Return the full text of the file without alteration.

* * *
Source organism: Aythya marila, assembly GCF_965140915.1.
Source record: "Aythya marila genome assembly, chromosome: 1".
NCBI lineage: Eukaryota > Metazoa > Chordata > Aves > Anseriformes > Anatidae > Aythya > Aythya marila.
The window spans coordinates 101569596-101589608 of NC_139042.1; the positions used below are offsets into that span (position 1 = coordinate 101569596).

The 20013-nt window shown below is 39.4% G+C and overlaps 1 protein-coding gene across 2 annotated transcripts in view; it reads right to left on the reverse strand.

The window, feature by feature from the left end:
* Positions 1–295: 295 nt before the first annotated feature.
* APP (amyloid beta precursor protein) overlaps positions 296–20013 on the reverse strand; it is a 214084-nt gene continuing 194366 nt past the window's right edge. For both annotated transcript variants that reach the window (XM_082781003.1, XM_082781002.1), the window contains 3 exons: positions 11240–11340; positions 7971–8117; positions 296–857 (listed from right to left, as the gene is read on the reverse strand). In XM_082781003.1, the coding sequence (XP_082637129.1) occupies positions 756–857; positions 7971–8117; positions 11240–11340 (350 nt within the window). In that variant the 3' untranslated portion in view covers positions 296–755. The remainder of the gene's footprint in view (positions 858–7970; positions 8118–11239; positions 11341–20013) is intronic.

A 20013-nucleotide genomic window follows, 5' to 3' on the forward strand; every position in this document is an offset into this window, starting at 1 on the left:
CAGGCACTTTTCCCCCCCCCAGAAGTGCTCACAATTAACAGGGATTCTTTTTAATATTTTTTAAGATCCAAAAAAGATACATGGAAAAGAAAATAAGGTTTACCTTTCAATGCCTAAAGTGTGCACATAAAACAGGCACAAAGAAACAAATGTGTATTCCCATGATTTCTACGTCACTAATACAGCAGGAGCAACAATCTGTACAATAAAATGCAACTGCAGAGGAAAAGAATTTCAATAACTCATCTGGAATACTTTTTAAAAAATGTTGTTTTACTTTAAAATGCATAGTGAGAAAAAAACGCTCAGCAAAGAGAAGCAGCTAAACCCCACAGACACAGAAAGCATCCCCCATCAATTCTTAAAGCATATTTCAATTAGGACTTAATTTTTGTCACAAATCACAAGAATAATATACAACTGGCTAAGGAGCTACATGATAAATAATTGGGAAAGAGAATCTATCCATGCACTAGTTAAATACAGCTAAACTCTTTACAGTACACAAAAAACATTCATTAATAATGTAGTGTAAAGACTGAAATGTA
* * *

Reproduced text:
Source organism: Aythya marila, assembly GCF_965140915.1.
Source record: "Aythya marila genome assembly, chromosome: 1".
NCBI lineage: Eukaryota > Metazoa > Chordata > Aves > Anseriformes > Anatidae > Aythya > Aythya marila.
The window spans coordinates 101569596-101589608 of NC_139042.1; the positions used below are offsets into that span (position 1 = coordinate 101569596).

The 20013-nt window shown below is 39.4% G+C and overlaps 1 protein-coding gene across 2 annotated transcripts in view; it reads right to left on the reverse strand.

The window, feature by feature from the left end:
* Positions 1–295: 295 nt before the first annotated feature.
* APP (amyloid beta precursor protein) overlaps positions 296–20013 on the reverse strand; it is a 214084-nt gene continuing 194366 nt past the window's right edge. For both annotated transcript variants that reach the window (XM_082781003.1, XM_082781002.1), the window contains 3 exons: positions 11240–11340; positions 7971–8117; positions 296–857 (listed from right to left, as the gene is read on the reverse strand). In XM_082781003.1, the coding sequence (XP_082637129.1) occupies positions 756–857; positions 7971–8117; positions 11240–11340 (350 nt within the window). In that variant the 3' untranslated portion in view covers positions 296–755. The remainder of the gene's footprint in view (positions 858–7970; positions 8118–11239; positions 11341–20013) is intronic.

A 20013-nucleotide genomic window follows, 5' to 3' on the forward strand; every position in this document is an offset into this window, starting at 1 on the left:
CAGGCACTTTTCCCCCCCCCAGAAGTGCTCACAATTAACAGGGATTCTTTTTAATATTTTTTAAGATCCAAAAAAGATACATGGAAAAGAAAATAAGGTTTACCTTTCAATGCCTAAAGTGTGCACATAAAACAGGCACAAAGAAACAAATGTGTATTCCCATGATTTCTACGTCACTAATACAGCAGGAGCAACAATCTGTACAATAAAATGCAACTGCAGAGGAAAAGAATTTCAATAACTCATCTGGAATACTTTTTAAAAAATGTTGTTTTACTTTAAAATGCATAGTGAGAAAAAAACGCTCAGCAAAGAGAAGCAGCTAAACCCCACAGACACAGAAAGCATCCCCCATCAATTCTTAAAGCATATTTCAATTAGGACTTAATTTTTGTCACAAATCACAAGAATAATATACAACTGGCTAAGGAGCTACATGATAAATAATTGGGAAAGAGAATCTATCCATGCACTAGTTAAATACAGCTAAACTCTTTACAGTACACAAAAAACATTCATTAATAATGTAGTGTAAAGACTGAAATGTA